I am an architect of instructional and informational content for performance-based systems to enable performance competence at all levels of an enterprise.
In my PACT Logic – the data logic of my ISD “processes” – the 3 levels of Design in PACT – I have made some arbitrary decisions that had to be made.
I divided all types of content (Instruction & Information) into 5 types and created my conceptual storage structure, framework, inventory around that. Click on the first graphic for a look at “what analysis data” feeds which level in the 5-Tier Inventory Structure – which is central to the concepts/ models of the ECA – Enterprise Content Architecture.
That structure would “hold” all of the modular elements – not necessarily the modules – which for most mean the “final product” and in my use I mean “a component” of a final product. Those “moduleal elements” from the bottom for me – to the top – are:
T&D Instructional Activities
These are Infos or Demos or Appos (Application Exercises) within a Lesson. The Lesson is the wrapper for IAs.
They are also tagged as going to a level of depth of: Awareness, Knowledge, Skill. Because if your create your content “right” you should be able to create the Instructional Activity of XYZ (Skill/Info) and have not-inadvertently also created the Instructional Activity of XYZ (Awareness/Info) as well as Instructional Activity of XYZ (Knowledge/Info) all in one effort.
Because – aren’t they building blocks anyway? Then why doesn’t your “design concepts and models” accommodate that. Then if the need includes taking an audience to skill, and some to knowledge, and others to awareness, you are able to more efficiently.
Instructional Activities are the basic Lego-like building block – unless you wish to go to individual pictures and/or paragraphs of text. I can. But most might prefer me not to.
These are the wrappers for Instructional Activities. This is where the “analysis data” is first dumped in the Design Team Meeting and organized by the assembled Master Performers (from the Analysis Team) so that it makes sense in terms of sequence, length, intended depth-of-coverage level (awareness, knowledge or skill) and even title. Following the Truth in Titling Format of PACT of course.
Events are the final product in PACT. Also known as courses, modules, workshops, sessions, classes, video, CBT, elearning course, reading assignment, task assignment, project assignment, etc. My rule is “it is at the Event level” where we track sign ups, completions, etc. I would sign up for an Event. In a modular (not module) approach to design there are layers underneath. In PACT it’s the Lessons and their Instructional Activities (and then the additional layers down below that depending on your needs to control those too). If Events were books the Lessons would be chapters – and if chapters were divided they would be Instructional Activities.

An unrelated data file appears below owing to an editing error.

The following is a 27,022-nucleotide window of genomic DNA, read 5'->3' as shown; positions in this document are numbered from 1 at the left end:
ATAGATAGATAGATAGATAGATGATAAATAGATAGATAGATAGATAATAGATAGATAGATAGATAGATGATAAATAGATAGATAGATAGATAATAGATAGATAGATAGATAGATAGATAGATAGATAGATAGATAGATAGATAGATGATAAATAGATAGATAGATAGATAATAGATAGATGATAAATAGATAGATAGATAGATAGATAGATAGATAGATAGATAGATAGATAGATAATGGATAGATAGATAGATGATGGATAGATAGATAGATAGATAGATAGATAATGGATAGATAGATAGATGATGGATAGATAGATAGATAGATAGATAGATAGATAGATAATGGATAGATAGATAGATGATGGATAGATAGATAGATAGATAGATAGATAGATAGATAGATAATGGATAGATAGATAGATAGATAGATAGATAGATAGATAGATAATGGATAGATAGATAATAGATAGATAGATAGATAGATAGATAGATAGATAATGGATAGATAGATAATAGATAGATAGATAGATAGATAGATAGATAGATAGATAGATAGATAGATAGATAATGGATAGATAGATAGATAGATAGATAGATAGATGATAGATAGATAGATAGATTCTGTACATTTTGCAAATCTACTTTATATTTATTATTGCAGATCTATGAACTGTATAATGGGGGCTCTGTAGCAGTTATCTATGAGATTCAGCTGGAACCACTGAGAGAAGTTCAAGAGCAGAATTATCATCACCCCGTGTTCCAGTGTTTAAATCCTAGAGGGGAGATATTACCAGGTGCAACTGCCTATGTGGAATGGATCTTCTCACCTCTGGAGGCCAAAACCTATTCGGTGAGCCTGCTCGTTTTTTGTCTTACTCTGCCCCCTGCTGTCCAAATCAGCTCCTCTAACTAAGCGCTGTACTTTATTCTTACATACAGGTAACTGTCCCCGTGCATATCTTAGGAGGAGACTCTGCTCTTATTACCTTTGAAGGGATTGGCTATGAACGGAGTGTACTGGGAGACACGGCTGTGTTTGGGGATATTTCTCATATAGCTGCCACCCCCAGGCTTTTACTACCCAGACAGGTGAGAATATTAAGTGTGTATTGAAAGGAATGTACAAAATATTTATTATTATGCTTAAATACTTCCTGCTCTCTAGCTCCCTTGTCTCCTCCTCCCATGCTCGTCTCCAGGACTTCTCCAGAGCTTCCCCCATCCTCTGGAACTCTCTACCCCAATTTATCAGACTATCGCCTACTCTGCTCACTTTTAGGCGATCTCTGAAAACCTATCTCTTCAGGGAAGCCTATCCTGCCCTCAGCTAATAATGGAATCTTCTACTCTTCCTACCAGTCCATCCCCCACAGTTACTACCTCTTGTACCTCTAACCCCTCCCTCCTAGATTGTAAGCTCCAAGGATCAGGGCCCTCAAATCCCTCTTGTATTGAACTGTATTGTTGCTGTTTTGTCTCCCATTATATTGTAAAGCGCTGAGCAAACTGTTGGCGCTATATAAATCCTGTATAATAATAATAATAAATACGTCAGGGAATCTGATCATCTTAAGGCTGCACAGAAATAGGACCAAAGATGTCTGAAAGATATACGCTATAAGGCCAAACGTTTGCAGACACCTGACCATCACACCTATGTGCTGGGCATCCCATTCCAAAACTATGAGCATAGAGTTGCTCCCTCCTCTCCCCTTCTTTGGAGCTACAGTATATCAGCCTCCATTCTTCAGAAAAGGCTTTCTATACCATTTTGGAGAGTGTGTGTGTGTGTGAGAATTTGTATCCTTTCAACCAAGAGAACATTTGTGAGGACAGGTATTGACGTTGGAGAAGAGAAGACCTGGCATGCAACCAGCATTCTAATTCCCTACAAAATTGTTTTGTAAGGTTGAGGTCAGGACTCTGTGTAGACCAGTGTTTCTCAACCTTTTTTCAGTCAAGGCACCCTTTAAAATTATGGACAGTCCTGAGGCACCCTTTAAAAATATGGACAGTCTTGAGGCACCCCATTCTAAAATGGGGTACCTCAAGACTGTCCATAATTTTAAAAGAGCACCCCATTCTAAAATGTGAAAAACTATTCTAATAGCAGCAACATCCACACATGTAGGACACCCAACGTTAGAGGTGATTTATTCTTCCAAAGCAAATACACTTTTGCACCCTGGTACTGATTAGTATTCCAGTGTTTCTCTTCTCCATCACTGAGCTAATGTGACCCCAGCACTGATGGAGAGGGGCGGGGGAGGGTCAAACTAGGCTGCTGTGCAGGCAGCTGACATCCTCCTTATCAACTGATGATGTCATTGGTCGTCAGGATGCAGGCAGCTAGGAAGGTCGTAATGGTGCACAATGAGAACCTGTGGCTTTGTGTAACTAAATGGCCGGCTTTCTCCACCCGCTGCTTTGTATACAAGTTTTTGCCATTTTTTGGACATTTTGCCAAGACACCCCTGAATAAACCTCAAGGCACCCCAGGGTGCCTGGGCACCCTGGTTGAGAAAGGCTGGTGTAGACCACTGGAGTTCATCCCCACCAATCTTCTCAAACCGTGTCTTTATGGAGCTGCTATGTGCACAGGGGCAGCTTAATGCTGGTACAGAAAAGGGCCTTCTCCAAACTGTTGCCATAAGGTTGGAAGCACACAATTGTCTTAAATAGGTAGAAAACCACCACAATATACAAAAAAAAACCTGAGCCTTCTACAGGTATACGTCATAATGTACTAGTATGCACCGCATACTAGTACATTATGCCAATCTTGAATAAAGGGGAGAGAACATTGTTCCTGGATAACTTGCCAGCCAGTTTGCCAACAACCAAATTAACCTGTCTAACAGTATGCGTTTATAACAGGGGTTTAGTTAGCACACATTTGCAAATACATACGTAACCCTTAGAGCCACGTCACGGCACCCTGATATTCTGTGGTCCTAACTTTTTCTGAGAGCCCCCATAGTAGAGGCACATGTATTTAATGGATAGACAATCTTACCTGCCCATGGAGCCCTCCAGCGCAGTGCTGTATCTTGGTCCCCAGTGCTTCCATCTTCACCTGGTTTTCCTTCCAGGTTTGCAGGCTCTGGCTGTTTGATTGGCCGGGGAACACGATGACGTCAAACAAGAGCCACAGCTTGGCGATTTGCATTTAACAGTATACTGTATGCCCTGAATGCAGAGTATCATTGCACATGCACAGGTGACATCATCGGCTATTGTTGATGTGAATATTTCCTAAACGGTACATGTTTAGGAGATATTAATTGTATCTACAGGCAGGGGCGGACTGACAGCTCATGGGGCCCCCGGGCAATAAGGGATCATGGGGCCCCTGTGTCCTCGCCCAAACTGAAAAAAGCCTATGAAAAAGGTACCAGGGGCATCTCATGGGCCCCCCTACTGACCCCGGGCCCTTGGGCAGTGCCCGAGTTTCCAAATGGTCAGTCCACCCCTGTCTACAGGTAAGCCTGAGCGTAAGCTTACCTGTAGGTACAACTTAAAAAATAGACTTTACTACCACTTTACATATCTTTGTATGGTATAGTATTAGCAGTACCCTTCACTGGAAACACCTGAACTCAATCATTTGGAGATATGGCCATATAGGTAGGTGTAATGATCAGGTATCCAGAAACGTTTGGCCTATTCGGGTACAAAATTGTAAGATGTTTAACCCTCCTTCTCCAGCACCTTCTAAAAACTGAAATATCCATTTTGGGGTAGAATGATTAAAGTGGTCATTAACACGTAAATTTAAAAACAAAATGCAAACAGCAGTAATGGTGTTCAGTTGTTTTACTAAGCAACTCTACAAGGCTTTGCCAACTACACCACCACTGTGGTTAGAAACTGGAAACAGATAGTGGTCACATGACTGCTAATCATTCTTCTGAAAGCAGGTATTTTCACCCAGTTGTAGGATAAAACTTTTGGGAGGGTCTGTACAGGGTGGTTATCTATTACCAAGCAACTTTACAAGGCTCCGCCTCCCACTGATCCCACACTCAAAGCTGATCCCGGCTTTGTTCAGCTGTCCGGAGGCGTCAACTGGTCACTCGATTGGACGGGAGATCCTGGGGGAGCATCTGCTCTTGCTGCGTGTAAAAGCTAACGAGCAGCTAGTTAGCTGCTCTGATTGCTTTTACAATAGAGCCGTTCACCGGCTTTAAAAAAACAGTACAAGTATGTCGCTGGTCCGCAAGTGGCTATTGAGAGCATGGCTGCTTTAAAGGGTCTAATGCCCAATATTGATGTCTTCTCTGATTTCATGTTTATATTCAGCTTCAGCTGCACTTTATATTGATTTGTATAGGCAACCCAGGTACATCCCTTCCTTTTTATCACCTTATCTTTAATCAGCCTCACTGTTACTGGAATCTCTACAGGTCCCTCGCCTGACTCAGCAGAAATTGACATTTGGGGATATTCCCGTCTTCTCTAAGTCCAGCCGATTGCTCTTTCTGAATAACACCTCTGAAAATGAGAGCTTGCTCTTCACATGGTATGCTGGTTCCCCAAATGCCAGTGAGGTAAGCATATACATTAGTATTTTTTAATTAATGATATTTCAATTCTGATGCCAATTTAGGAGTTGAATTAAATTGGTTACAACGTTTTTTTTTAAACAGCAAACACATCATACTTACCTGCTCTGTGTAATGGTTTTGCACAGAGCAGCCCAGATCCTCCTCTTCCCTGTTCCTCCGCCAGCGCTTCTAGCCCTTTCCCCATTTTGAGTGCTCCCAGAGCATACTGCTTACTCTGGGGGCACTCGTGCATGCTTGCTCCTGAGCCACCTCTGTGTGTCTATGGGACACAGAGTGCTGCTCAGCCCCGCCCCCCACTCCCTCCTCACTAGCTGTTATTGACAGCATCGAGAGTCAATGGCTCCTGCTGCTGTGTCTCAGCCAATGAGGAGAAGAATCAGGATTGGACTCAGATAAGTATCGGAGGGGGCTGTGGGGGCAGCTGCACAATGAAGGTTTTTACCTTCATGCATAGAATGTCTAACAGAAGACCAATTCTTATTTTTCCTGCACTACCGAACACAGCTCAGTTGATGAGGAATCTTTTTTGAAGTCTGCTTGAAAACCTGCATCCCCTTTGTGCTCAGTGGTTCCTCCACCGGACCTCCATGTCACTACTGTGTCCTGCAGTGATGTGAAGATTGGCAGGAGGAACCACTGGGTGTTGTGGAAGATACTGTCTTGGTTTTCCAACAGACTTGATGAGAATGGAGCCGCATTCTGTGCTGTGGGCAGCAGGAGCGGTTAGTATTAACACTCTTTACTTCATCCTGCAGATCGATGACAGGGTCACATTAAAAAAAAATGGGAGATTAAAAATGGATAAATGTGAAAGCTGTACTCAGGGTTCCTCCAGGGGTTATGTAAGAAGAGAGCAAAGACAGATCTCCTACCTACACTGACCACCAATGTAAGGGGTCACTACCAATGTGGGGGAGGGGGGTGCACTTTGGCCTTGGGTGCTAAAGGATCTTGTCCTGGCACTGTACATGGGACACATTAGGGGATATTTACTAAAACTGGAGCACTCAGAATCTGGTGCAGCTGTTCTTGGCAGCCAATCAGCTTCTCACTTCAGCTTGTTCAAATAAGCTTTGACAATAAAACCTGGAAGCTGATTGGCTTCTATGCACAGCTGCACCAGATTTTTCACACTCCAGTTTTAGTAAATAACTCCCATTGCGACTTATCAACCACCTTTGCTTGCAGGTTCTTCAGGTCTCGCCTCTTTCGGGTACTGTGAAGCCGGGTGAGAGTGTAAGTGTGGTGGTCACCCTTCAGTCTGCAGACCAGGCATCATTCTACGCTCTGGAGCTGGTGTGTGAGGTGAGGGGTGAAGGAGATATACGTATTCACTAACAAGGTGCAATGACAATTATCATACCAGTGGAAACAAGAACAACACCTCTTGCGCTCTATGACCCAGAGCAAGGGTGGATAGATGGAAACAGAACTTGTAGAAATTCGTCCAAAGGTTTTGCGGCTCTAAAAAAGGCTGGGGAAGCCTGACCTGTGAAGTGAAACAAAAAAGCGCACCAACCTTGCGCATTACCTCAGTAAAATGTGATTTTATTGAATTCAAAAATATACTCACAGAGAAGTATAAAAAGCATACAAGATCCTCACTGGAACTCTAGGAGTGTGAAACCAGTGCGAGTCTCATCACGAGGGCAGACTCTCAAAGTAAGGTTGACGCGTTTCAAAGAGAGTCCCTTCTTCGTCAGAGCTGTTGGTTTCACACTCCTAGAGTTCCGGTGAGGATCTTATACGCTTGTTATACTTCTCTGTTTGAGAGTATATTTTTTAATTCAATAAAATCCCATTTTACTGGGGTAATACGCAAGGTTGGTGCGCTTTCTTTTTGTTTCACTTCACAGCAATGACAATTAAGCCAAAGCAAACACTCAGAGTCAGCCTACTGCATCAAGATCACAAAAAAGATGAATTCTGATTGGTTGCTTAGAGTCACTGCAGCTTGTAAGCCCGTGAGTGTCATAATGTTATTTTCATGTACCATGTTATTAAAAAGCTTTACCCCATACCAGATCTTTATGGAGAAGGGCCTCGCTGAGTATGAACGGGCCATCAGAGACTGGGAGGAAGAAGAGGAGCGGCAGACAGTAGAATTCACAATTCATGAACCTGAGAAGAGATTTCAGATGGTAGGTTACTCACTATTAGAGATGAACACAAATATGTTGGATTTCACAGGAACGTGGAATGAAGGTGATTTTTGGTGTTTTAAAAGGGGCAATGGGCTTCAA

If Events are books, then Paths are the reading list.
Paths are created for a specific job title or job family. Sometimes they are menus instead of paths. They are “as rigid as required and as flexible as feasible.” Which means they ultimately have flex, but can be tightened up. I do that by having the PST designate which Events on the Path are M-Mandatory, or HR- Highly Recommended, or E-Elective. They like exerting that kind of control on what’s critically important and what’s less so. It’s all needed by a performer – it’s just that some of them may show up with some of this anyway. Why waste shareholder equity on that?
Here is the T&D Path for a Supervisor. The Path has always been a marketing poster to be used in the PST GRM at the end of the design phase. I put them over the coffee pot so as to get every one’s attention before the meeting starts. I let a lot of these meetings start late if the PST members have congregated around the coffee pot. Click on this next graphic and take a good look…
The Path began in the Design Meeting as a 3-parter, now it’s 4. Originally it was Beginning-Middle-End, 3-parts. But as the Design Team is empowered – within limits – they eventually do as I suggest when I tell them “I own the process. You own the content.” Once they take control of that, within my process, they end up owning it. Right where I wanted them.
Then this next Path is a building block…a continuation of the path…at the next level…for the Zone Manager who is the boss of the Supervisor. These were both produced in the same CAD project, in 2003 for the Production organization of the US Navy’s Norfolk Naval Shipyard.
If someone came in to the Zone Manager job from a job “other than” the Supervisor – there would be some formal and informal learning to pick up from the prior path – the Supervisor’s Path. As always, that depends – on the incoming skills and experiences of the new Zone Manager.
And the Zone Manager’s boss would have to figure that out either on their own – or using some tool built to help facilitate that. It’s what I would have built in the CAD effort’s Phase 3 Design as a tool for my getting the Project Steering Team (PST) to actually test the Curriculum Architecture Design in the end-of-phase Gate Review Meeting (GRM). The GRM is where we facilitated the PST in an “acid test” of our own design – that client’s always felt adequate for them to bend and try to break the output.
How well did it do in their personal tests was always key to getting their blessings, but more importantly getting their real attention and excitement. This was always the first deliverable that they could “use.”
lean-ISD is my 1999 book that covers the PACT Processes for T&D, Learning/ Knowledge Management.
The book is available as a free 404-page PDF at http://www.eppic.biz/
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